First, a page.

by Andrew GliksonIt is hard to think of a more Orwellian expression than that describing the increase in toxic atmospheric methane gas as “gas-led recovery.”
Several of the large mass extinctions of species in the geological past are attributed to an increase in atmospheric methane (CH₄), raising the temperature of the atmosphere and depriving the oceans from oxygen. Nowadays a serious danger to the atmosphere and for the life support systems ensues from the accelerated release of methane from melting Arctic permafrost, leaks from ocean sediments and from bogs, triggered by global warming. As if this was not dangerous enough, now methane is extracted as coal-seam-gas (CSG) by fracking (hydraulic fracturing) of coal and oil shale in the US, Canada, Australia and elsewhere.
Methane-bearing formations, located about 300m-1000m underground, are fracked using a mixture of water, sand, chemicals and explosives injected into the rock at high pressure, triggering significant amounts of methane leaks into the overlying formations and escaping into the atmosphere (Figure 1).
|Figure 1. Schematic illustration of coal-seam-gas fracking (R. Morrison, by permission).|
CSG is made primarily of about 95-97% methane, which possesses a radiative greenhouse potential close to X80 times that of carbon dioxide (CO₂). The radiative greenhouse effect of 1 kg methane is equivalent to releasing 84 kg of CO₂ and decreases to 20 and 34 times stronger than CO₂ over a 100-year period.
Global methane deposits (Figure 2) and Australian methane-bearing basins (Figure 3) are proliferating. Fugitive emissions from CSG are already enhancing the concentration of atmospheric methane above drill sites and range from 1 to 9 percent during the total life cycle emissions. The venting of methane from underground coal mines in the Hunter region of New South Wales has led to an atmospheric level in the region of 3,000 parts per billion, with methane levels of 2,000 ppb (parts per billion) extending to some 50 km away from the mines. Peak readings in excess of 3000 ppb represent an amalgamation of plumes from 17 sources. The median concentration within this section was 1820 ppb, with a peak reading of 2110 ppb. Compare this with mean methane values at Mouna Loa, Hawaii, of 1884 ppb.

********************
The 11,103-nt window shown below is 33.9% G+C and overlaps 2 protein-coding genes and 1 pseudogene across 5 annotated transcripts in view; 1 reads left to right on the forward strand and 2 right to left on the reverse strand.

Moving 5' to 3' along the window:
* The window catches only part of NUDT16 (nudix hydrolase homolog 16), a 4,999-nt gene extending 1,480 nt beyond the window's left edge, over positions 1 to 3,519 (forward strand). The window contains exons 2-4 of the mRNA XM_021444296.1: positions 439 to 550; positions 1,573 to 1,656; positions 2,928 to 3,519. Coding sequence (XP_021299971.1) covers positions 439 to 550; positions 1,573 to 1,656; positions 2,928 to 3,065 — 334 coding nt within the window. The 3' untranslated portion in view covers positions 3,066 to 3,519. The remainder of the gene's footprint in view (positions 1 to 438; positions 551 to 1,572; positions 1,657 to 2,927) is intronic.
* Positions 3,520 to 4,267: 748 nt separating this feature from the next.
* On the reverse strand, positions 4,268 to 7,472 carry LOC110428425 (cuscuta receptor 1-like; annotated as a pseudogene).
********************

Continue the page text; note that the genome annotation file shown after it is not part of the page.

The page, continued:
|Figure 2. Global gas hydrate potential regions.|
|Figure 3. Australian basins, oil and gas resources.|
|Figure 4. Growth of atmospheric methane, Mouna Loa, Hawaii, |
between 1980-2020 and 2017-2020. NOAA.
High levels of methane reduce the amount of oxygen breathed from the air, with health consequences. The toxicity of methane is corroborated in a 2018 study in Pennsylvania showing children born within a mile or two of a gas well were likely to be smaller and less healthy. New York State, Maryland, and Vermont have banned fracking, as have France and Germany.
|Figure 5. Estimates of methane held in hydrates worldwide. Estimates of the Methane Held in Hydrates Worldwide. Early estimates for marine hydrates (encompassed by the green region), made before hydrate had been recovered in the marine environment, are high because they assume gas hydrates exist in essentially all the world’s oceanic sediments. Subsequent estimates are lower, but remain widely scattered (encompassed by the blue region) because of continued uncertainty in the non-uniform, heterogeneous distribution of organic carbon from which the methane in hydrate is generated, as well as uncertainties in the efficiency with which that methane is produced and then captured in gas hydrate. Nonetheless, marine hydrates are expected to contain one to two orders of magnitude more methane than exists in natural gas reserves worldwide (brown square) (U.S. Energy Information Administration 2010). Continental hydrate mass estimates (encompassed by the pink region) tend to be about 1 per cent of the marine estimates.|
¹ For 2.12 billion ton of carbon (GtC) raising atmospheric CO₂ by 1ppm, and assuming about 50% of CO₂ remaining in the atmosphere, future drilling and fracking could in principle raise atmospheric CO₂ level to about or more than 2000 ppm.
Dr Andrew Glikson
Earth and Paleo-climate scientist
ANU Climate Science Institute
ANU Planetary Science Institute
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